Just Listen! The birds sharing sounds and songs along with bugs happily buzzing from place to place working hard to create a most lovely garden. Of the bugs you hear, 95 percent of those bugs are either beneficial or benign.
Throw out the pesticide and get to know and recognize your garden visitors. Pesticides kill indiscriminately and your garden loses many helpful and beautiful insect friends. Who doesn’t love seeing a butterfly floating from plant to plant or a dragonfly resting and opening and closing its wings on a bloom? Overuse of pesticides will rid your garden of these lovely creatures.
Beneficial bugs can be divided into four categories. First, the predators, such as praying mantis and spined soldier bugs that tend to eat every insect in sight, good and bad. Ladybugs, the darlings of the garden, are more specific to the choice of prey and are less likely to kill good insects.
Second are pollinators; these insects do not kill other bugs. Their relationship is with the plants. Through blooms and fragrances the insects are attracted to the plant and are rewarded with nectar and pollen. Bees are the most common and well-known pollinators.
Next are the parasitoids that are most efficient receiving nourishment from the body of a host insect. A tiny Braconid wasp can consume an entire plant’s worth of aphids.
Last and very beneficial are the soil builders such as earthworms and nematodes. These types of friends live underground and in compost piles working ever so hard to make that lovely garden soil rich with nutrients.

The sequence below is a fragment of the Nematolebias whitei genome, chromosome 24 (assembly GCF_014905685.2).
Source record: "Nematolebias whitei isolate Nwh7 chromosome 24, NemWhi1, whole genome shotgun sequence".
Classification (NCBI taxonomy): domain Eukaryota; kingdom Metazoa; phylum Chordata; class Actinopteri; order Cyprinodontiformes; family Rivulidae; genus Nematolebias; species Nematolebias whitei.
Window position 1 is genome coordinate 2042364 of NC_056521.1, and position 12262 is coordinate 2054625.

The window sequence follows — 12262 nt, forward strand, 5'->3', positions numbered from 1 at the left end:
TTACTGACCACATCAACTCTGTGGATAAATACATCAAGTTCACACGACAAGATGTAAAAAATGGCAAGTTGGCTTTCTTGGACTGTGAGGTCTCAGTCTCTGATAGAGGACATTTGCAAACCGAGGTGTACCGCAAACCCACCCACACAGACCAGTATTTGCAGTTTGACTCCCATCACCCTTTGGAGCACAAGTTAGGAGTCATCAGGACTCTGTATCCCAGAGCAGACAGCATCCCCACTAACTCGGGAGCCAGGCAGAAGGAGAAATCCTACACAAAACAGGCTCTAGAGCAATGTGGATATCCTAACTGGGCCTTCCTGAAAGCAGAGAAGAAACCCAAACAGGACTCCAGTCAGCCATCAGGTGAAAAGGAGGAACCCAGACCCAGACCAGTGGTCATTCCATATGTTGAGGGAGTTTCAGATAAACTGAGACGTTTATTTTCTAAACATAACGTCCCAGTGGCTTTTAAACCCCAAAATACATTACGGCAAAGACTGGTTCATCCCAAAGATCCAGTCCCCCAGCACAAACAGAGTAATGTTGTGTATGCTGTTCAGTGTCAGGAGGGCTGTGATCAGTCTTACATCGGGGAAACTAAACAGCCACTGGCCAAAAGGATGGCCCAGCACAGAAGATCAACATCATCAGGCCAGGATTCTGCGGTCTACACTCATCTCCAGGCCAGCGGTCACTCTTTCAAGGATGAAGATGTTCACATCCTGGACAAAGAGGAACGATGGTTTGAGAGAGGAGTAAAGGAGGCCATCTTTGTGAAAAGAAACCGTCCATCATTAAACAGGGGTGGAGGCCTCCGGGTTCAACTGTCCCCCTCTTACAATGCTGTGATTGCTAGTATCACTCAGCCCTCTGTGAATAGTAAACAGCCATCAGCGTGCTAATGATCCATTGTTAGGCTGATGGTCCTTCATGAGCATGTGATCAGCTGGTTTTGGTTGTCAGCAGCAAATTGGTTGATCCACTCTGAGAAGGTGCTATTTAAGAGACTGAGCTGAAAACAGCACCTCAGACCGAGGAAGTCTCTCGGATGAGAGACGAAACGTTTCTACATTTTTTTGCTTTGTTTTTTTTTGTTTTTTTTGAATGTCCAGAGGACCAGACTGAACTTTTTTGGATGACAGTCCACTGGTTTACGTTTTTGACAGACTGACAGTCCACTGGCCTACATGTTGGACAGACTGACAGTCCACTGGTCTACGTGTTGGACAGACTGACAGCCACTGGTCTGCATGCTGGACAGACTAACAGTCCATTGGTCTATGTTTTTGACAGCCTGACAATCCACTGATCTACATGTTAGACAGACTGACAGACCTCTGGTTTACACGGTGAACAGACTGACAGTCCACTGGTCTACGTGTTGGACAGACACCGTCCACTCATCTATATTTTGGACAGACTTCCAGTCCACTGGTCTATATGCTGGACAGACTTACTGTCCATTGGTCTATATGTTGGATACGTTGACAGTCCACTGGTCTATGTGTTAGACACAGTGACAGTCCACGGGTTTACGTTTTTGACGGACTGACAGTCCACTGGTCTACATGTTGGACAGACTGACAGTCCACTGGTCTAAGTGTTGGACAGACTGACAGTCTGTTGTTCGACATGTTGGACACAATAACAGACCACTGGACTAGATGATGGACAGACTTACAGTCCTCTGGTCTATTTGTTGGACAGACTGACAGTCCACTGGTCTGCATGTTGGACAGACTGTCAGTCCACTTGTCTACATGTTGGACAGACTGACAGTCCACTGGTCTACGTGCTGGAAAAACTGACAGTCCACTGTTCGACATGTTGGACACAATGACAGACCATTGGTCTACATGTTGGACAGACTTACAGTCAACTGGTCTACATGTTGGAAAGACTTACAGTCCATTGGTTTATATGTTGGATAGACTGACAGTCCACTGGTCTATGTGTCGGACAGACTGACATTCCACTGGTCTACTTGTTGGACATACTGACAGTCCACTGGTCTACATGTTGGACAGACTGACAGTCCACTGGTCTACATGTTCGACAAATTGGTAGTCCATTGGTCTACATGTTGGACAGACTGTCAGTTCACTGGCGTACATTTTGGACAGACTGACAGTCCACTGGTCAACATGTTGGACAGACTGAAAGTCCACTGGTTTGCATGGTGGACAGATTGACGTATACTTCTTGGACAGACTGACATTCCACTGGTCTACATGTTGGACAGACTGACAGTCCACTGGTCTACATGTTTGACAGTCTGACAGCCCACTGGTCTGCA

A partial list of the most common garden friends are lady bugs, lace-winged insects, beetles, butterflies, bees, wasps, moths, centipedes, sow bugs, dragonflies, praying mantis, spiders, hover flies, earthworms and nematodes. In addition, birds, bats and toads help to assist the plants and soil to thrive and maintain a balance of elements for a healthy garden.
There are many books and websites so available today to help the gardener learn about establishing a pesticide-free garden. My three favorite bug books are: “Good Bugs for Your Garden” by Allsion Starcher; “A Guide to Natural Gardening” by Boring, Glasener, Keator, Knoff, Scott and Wasowshi; and “American Horticultural Society Pests and Diseases” by Greenwood, Halstead, Chase and Gilrein.
To get started with your beneficial insects, one can buy a beginners package of bugs from www.gardeners.com. In addition to the bugs you can also buy habitat supplies to encourage lovely insects to join your garden. So please keep in mind when managing your garden, “do no harm.” Those pests can be your garden’s best friends.